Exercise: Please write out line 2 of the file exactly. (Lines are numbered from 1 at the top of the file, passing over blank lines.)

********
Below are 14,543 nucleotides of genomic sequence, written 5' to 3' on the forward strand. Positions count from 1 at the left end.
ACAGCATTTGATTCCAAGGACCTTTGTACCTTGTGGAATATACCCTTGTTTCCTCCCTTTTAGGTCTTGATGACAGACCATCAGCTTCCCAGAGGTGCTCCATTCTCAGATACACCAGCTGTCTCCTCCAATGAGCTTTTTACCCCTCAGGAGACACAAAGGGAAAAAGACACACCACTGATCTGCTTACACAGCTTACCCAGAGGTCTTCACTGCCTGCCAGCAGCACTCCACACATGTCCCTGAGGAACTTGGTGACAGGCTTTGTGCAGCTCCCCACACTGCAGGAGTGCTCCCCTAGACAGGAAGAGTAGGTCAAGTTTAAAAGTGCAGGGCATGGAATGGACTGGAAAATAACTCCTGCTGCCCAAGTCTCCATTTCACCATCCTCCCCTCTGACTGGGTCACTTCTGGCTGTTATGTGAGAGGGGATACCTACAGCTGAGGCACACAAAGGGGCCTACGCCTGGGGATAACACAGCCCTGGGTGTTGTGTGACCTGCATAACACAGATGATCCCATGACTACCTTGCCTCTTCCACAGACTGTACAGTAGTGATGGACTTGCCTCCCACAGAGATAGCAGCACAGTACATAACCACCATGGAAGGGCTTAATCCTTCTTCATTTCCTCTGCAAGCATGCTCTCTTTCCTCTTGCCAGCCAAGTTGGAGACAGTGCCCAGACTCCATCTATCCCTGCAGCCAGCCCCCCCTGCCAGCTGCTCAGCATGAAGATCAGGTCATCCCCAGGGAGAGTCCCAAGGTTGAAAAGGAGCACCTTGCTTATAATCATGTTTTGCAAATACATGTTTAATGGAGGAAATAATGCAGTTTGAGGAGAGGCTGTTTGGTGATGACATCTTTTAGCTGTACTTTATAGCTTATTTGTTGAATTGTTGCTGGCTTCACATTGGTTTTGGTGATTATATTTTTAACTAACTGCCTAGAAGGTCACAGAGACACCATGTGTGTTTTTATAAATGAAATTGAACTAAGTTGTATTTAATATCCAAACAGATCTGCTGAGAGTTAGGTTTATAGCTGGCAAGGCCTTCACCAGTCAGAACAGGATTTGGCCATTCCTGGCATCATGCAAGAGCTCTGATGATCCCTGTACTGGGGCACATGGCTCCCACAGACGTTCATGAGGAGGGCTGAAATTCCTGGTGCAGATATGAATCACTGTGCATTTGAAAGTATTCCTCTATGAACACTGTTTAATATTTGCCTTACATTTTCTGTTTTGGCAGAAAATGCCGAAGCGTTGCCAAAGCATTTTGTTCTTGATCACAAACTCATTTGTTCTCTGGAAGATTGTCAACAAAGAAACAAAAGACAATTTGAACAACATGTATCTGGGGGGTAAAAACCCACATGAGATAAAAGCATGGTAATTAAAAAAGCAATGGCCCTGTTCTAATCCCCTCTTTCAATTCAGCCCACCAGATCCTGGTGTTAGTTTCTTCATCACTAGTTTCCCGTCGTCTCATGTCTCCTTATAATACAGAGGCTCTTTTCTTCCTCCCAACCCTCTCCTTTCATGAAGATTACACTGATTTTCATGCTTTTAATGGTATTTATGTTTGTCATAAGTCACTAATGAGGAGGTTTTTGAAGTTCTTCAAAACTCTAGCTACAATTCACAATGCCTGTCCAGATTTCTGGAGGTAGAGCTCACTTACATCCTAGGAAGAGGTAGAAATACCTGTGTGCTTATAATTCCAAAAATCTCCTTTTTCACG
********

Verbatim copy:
ACAGCATTTGATTCCAAGGACCTTTGTACCTTGTGGAATATACCCTTGTTTCCTCCCTTTTAGGTCTTGATGACAGACCATCAGCTTCCCAGAGGTGCTCCATTCTCAGATACACCAGCTGTCTCCTCCAATGAGCTTTTTACCCCTCAGGAGACACAAAGGGAAAAAGACACACCACTGATCTGCTTACACAGCTTACCCAGAGGTCTTCACTGCCTGCCAGCAGCACTCCACACATGTCCCTGAGGAACTTGGTGACAGGCTTTGTGCAGCTCCCCACACTGCAGGAGTGCTCCCCTAGACAGGAAGAGTAGGTCAAGTTTAAAAGTGCAGGGCATGGAATGGACTGGAAAATAACTCCTGCTGCCCAAGTCTCCATTTCACCATCCTCCCCTCTGACTGGGTCACTTCTGGCTGTTATGTGAGAGGGGATACCTACAGCTGAGGCACACAAAGGGGCCTACGCCTGGGGATAACACAGCCCTGGGTGTTGTGTGACCTGCATAACACAGATGATCCCATGACTACCTTGCCTCTTCCACAGACTGTACAGTAGTGATGGACTTGCCTCCCACAGAGATAGCAGCACAGTACATAACCACCATGGAAGGGCTTAATCCTTCTTCATTTCCTCTGCAAGCATGCTCTCTTTCCTCTTGCCAGCCAAGTTGGAGACAGTGCCCAGACTCCATCTATCCCTGCAGCCAGCCCCCCCTGCCAGCTGCTCAGCATGAAGATCAGGTCATCCCCAGGGAGAGTCCCAAGGTTGAAAAGGAGCACCTTGCTTATAATCATGTTTTGCAAATACATGTTTAATGGAGGAAATAATGCAGTTTGAGGAGAGGCTGTTTGGTGATGACATCTTTTAGCTGTACTTTATAGCTTATTTGTTGAATTGTTGCTGGCTTCACATTGGTTTTGGTGATTATATTTTTAACTAACTGCCTAGAAGGTCACAGAGACACCATGTGTGTTTTTATAAATGAAATTGAACTAAGTTGTATTTAATATCCAAACAGATCTGCTGAGAGTTAGGTTTATAGCTGGCAAGGCCTTCACCAGTCAGAACAGGATTTGGCCATTCCTGGCATCATGCAAGAGCTCTGATGATCCCTGTACTGGGGCACATGGCTCCCACAGACGTTCATGAGGAGGGCTGAAATTCCTGGTGCAGATATGAATCACTGTGCATTTGAAAGTATTCCTCTATGAACACTGTTTAATATTTGCCTTACATTTTCTGTTTTGGCAGAAAATGCCGAAGCGTTGCCAAAGCATTTTGTTCTTGATCACAAACTCATTTGTTCTCTGGAAGATTGTCAACAAAGAAACAAAAGACAATTTGAACAACATGTATCTGGGGGGTAAAAACCCACATGAGATAAAAGCATGGTAATTAAAAAAGCAATGGCCCTGTTCTAATCCCCTCTTTCAATTCAGCCCACCAGATCCTGGTGTTAGTTTCTTCATCACTAGTTTCCCGTCGTCTCATGTCTCCTTATAATACAGAGGCTCTTTTCTTCCTCCCAACCCTCTCCTTTCATGAAGATTACACTGATTTTCATGCTTTTAATGGTATTTATGTTTGTCATAAGTCACTAATGAGGAGGTTTTTGAAGTTCTTCAAAACTCTAGCTACAATTCACAATGCCTGTCCAGATTTCTGGAGGTAGAGCTCACTTACATCCTAGGAAGAGGTAGAAATACCTGTGTGCTTATAATTCCAAAAATCTCCTTTTTCACG